By Godwin Muzari (The Herald)
Although it is regarded as an important component of our cultural heritage, mbira music is losing ground to emerging genres and the beat’s survival now depends on few enthusiasts and promoters that are passionate to convince mbira players to hang on.
Among the enthusiasts is South Africa-based Zimbabwean computer software developer, Godfrey Mungadze, whose zeal has led to the creation of the first ever local computer application for the mbira instrument.
The 34-year-old computer expert stunned mbira players and makers at The Mbira Centre on Wednesday when he availed the application as part of the ongoing Mbira Month celebrations.
Through Mungadze’s creation, genyambiras can now play their favourite instrument on new technology gadgets just like they are plucking the actual traditional instrument.
The 34-year-old software developer demonstrated his invention to the delight of Mbira Centre director Albert Chimedza, who has done a lot of research on the mbira instrument and mbira music.
Mungadze is optimistic about the potential of his invention in taking mbira music to another level internationally.
“The app is compatible with phones, iPads and many other computer gadgets. It approximates the physical mbira instrument that we are used to and the sound and keys are the same,” said Mungadze.
“Through this invention, we hope to overcome the constraints of labour involved in making the physical mbira instrument. The aim is to market the instrument to young generations and the international market through the fast growing information technology sector.”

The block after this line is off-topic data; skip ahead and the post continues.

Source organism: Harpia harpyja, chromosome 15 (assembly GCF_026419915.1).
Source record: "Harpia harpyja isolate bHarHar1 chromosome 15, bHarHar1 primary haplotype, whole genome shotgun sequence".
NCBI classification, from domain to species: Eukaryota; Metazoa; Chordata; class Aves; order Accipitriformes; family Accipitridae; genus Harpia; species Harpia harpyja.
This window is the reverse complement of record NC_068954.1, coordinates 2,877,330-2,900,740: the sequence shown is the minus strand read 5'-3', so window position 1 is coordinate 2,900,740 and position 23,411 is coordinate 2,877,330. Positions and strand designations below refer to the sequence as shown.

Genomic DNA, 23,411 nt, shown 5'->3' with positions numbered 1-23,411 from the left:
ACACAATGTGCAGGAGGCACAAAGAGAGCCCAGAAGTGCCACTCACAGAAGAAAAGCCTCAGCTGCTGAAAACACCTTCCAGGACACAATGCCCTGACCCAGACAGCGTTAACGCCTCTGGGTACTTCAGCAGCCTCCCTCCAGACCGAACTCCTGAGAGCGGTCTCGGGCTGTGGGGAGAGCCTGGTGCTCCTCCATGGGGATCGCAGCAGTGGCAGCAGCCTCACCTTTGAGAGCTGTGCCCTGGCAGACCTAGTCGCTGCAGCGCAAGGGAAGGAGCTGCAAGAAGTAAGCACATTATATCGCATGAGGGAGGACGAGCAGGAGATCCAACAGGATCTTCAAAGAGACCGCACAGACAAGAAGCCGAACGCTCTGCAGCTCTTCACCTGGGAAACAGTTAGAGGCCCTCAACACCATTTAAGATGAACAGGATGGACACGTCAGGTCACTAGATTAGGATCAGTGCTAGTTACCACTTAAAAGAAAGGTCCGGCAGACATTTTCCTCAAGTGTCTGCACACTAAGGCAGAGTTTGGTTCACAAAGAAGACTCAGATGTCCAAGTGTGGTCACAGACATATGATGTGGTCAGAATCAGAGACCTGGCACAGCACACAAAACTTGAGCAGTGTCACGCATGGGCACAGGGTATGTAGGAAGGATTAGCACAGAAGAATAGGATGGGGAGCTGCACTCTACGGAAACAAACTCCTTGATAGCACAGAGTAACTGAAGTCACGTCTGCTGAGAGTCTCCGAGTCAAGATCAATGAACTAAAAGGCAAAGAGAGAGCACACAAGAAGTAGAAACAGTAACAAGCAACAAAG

Chimedza hailed Mungadze for coming up with the app.
“This is a great invention for our industry. It is far beyond most expectations. He is a great inventor and his demonstration of how it works was marvelous. I am approaching relevant ministries with him to show them this amazing work. It will definitely take mbira music to another level,” said Chimedza.
Mungadze said the idea came after he approached a local gallery looking for mbira instrument and could not get it. He was referred to Chimedza.
“In January I was looking for mbira and we went to a certain gallery and they didn’t have the instrument. They gave me Albert’s phone number and we went to the Mbira Centre.
“After touring the centre Albert asked me about my profession. I told him and we agreed than something could be done for mbira heritage from my expertise. That is how it all began.”
Because of a tight schedule at his base in SA, Mungadze took three months to come with the application, which will be finalised soon and launched here later this year.
His passion for mbira music contributed to the great invention.
“Mbira is an instrument that I have always been fascinated with. I enjoy mbira music among other genres and I wanted to have the instrument. Now I can play it on computer.
“There are some features that we still want to add. When we add and test thoroughly then we will avail it to the public. We will do the official launch in Zimbabwe.”
The software developer studied computers at Kwekwe Polytechnic before joining a local company in 1999. He worked in designing small applications and left the country after a few years to further his studies in South Africa.
He formed a computer software company called Code Interlace that has developed applications for organisations involved in mining, media, manufacturing, petroleum and fashion designing.